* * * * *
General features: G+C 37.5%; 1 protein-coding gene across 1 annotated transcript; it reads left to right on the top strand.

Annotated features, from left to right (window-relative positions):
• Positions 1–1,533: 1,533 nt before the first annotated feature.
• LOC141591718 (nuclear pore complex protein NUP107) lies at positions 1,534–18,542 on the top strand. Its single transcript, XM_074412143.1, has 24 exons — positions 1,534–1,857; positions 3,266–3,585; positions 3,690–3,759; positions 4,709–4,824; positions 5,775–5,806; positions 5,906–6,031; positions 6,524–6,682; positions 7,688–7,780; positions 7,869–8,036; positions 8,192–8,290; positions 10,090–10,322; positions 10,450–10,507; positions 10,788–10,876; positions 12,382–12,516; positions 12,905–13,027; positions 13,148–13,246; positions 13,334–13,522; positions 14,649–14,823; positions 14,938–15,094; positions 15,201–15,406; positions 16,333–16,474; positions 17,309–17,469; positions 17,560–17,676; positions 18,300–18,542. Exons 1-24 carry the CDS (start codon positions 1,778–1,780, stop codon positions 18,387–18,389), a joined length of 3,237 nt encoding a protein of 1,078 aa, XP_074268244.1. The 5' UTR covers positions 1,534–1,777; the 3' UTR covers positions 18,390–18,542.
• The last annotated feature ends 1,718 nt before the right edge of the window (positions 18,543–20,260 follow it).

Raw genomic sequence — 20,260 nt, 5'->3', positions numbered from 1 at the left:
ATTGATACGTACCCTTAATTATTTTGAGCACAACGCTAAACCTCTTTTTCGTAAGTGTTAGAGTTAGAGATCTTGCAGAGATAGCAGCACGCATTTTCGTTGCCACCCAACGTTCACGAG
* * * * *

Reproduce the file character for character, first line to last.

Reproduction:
General features: G+C 37.5%; 1 protein-coding gene across 1 annotated transcript; it reads left to right on the top strand.

Annotated features, from left to right (window-relative positions):
• Positions 1–1,533: 1,533 nt before the first annotated feature.
• LOC141591718 (nuclear pore complex protein NUP107) lies at positions 1,534–18,542 on the top strand. Its single transcript, XM_074412143.1, has 24 exons — positions 1,534–1,857; positions 3,266–3,585; positions 3,690–3,759; positions 4,709–4,824; positions 5,775–5,806; positions 5,906–6,031; positions 6,524–6,682; positions 7,688–7,780; positions 7,869–8,036; positions 8,192–8,290; positions 10,090–10,322; positions 10,450–10,507; positions 10,788–10,876; positions 12,382–12,516; positions 12,905–13,027; positions 13,148–13,246; positions 13,334–13,522; positions 14,649–14,823; positions 14,938–15,094; positions 15,201–15,406; positions 16,333–16,474; positions 17,309–17,469; positions 17,560–17,676; positions 18,300–18,542. Exons 1-24 carry the CDS (start codon positions 1,778–1,780, stop codon positions 18,387–18,389), a joined length of 3,237 nt encoding a protein of 1,078 aa, XP_074268244.1. The 5' UTR covers positions 1,534–1,777; the 3' UTR covers positions 18,390–18,542.
• The last annotated feature ends 1,718 nt before the right edge of the window (positions 18,543–20,260 follow it).

Raw genomic sequence — 20,260 nt, 5'->3', positions numbered from 1 at the left:
ATTGATACGTACCCTTAATTATTTTGAGCACAACGCTAAACCTCTTTTTCGTAAGTGTTAGAGTTAGAGATCTTGCAGAGATAGCAGCACGCATTTTCGTTGCCACCCAACGTTCACGAG